Gamma radiation is not directly visible in a cloud chamber because it is an electromagnetic wave radiation and not a ray of charged particles. However, it is possible to compensate for this partially. By bringing a source of gamma radiation close to the glass of a cloud chamber, electrons are ripped from glass molecules and shot inside the chamber. Consequently, we can observe these electrons in the cloud chamber.

V-shaped double alpha tracks after radon decay

V-shaped tracks are created by two alpha particles, which were emitted within a very small region of space. When radon-220 is present in the cloud chamber, we can see its decay to polonium-216 followed by an almost immediate decay to lead-212. These two decays can be detected as V-shaped tracks of two alpha particles originating from the same point. Radon-220 can be injected into the observation area using the interactive Radon module button.

Radon-220 half-life demonstration

Nuclear half-life is a time interval needed for a half of the particles to decay. In a cloud chamber we can demonstrate this phenomenon using radon-220 and its characteristic V-shaped tracks. After injecting radon-220 into the observation area of the chamber, we observe the maximum frequency of V-shaped tracks. Radon-220 has half-life of one minute. Therefore, after this interval, we observe a half of the initial V-shaped track frequency. If we wait another minute, another half-life interval, we measure a quarter (a half of a half) of the initial frequency. Radon-220 can be injected into the observation area using the interactive Radon module button.

Visualisation of the thorium decay series

Thorium series is one of the four basic decay chains in nature. These chains are known series of decays of common radioactive elements, their transformations to new elements and the radiation they emit.

In a cloud chamber we can observe a part of the thorium series after injection of radon-220. Radon-220 decays to polonium-216 that almost immediately decays to lead-212. Since both of these transformations produce alpha particles, thick, V-shaped tracks are observed. Radon-220 can be injected into the observation area using the interactive Radon module button.

Alpha particles emmited from alpha source

Apart from the background radiation, ionising radiation can also be observed by placing an artificial radiation source into the observation area of the cloud chamber. An example of an artificial source of alpha particles (alpha radiation) is americium-241. Upon insertion of a sample, we can observe outgoing tracks of alpha particles. An artificial source of alpha radiation (americium-241) can be robotically inserted into the observation area using the interactive Radionuclide module.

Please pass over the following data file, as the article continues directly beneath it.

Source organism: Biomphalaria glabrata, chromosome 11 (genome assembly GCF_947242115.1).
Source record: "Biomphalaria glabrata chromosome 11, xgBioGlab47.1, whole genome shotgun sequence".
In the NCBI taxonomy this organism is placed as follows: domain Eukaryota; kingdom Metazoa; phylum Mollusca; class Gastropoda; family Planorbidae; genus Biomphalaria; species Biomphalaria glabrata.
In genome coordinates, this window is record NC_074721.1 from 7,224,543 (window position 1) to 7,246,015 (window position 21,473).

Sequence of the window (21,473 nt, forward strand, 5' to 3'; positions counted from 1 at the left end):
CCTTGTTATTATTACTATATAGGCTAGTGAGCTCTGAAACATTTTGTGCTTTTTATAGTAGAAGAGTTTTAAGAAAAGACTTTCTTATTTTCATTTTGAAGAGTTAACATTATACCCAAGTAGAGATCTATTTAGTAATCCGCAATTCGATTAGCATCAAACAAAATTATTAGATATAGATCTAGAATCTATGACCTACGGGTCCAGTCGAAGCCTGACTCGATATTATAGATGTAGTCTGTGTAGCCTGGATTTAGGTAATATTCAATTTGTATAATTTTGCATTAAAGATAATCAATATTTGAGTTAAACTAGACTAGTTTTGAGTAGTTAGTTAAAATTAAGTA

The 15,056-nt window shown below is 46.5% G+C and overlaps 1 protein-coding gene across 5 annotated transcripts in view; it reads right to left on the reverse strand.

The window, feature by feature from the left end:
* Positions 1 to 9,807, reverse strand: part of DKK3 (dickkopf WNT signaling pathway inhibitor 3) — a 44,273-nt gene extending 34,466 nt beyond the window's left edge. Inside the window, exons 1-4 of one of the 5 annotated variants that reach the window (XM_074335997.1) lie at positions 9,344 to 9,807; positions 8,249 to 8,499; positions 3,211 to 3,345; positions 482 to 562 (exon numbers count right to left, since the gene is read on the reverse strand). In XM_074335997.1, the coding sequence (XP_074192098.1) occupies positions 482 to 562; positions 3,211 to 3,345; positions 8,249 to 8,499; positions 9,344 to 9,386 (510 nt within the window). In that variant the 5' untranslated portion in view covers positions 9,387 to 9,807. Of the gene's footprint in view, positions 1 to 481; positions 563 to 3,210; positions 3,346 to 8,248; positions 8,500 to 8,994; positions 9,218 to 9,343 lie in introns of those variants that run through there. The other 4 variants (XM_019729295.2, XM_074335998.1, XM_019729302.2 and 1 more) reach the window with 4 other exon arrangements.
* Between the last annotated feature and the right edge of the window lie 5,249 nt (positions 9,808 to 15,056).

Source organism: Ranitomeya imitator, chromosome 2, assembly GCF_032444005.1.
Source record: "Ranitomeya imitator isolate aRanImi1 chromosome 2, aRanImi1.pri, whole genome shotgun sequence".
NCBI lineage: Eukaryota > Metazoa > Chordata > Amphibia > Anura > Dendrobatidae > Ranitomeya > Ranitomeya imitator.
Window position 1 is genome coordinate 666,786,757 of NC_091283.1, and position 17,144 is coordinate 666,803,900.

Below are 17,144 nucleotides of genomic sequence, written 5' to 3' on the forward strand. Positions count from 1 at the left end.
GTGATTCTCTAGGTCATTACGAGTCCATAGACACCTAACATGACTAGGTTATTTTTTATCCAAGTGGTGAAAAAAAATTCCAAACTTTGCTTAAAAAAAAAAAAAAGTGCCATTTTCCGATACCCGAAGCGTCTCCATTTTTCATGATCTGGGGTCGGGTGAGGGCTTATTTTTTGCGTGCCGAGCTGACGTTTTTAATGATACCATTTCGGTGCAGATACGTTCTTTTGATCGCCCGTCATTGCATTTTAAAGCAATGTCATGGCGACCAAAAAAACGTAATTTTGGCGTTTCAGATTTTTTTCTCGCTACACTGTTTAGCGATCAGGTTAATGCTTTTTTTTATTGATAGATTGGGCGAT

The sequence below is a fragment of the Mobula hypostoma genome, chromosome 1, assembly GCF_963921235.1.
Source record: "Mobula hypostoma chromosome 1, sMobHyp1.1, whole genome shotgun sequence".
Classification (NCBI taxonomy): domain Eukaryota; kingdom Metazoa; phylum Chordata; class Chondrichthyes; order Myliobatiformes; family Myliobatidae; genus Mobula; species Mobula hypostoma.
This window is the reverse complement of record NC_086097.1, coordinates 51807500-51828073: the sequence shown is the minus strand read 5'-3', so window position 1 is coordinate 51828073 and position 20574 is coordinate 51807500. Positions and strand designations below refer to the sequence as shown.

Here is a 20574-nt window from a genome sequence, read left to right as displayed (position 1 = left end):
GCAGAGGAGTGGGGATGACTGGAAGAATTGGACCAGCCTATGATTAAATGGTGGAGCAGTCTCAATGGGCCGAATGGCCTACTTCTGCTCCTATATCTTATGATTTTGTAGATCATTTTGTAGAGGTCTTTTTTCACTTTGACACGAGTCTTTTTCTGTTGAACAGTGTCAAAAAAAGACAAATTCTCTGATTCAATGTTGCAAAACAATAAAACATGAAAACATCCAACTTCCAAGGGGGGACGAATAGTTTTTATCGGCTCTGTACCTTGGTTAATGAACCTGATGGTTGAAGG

Electrons emmited from beta source

Apart from the background radiation, ionising radiation can also be observed by placing an artificial radiation source in the observation area of the cloud chamber. An example of a source of electrons (beta radiation) is strontium-90. Upon insertion of a sample, we can observe numerous long thin tracks of electrons resembling a radial fan. An artificial source of electrons (e. g. strontium-90) can be robotically inserted into the observation area using the interactive Radionuclide module.



Pions are particles consisting of a pair of elementary particles – quarks “u” and “d”. They always contain one quark and one anti-quark. In a cloud chamber we can observe tracks only of the charged pions. Tracks of pions are very similar to electron tracks and thus are very difficult to distinguish from each other. It is possible only by inspection of the propagation of their tracks. Pions originate in the secondary cosmic radiation that is created in the upper part of atmosphere by interaction of the primary cosmic radiation with molecules of air.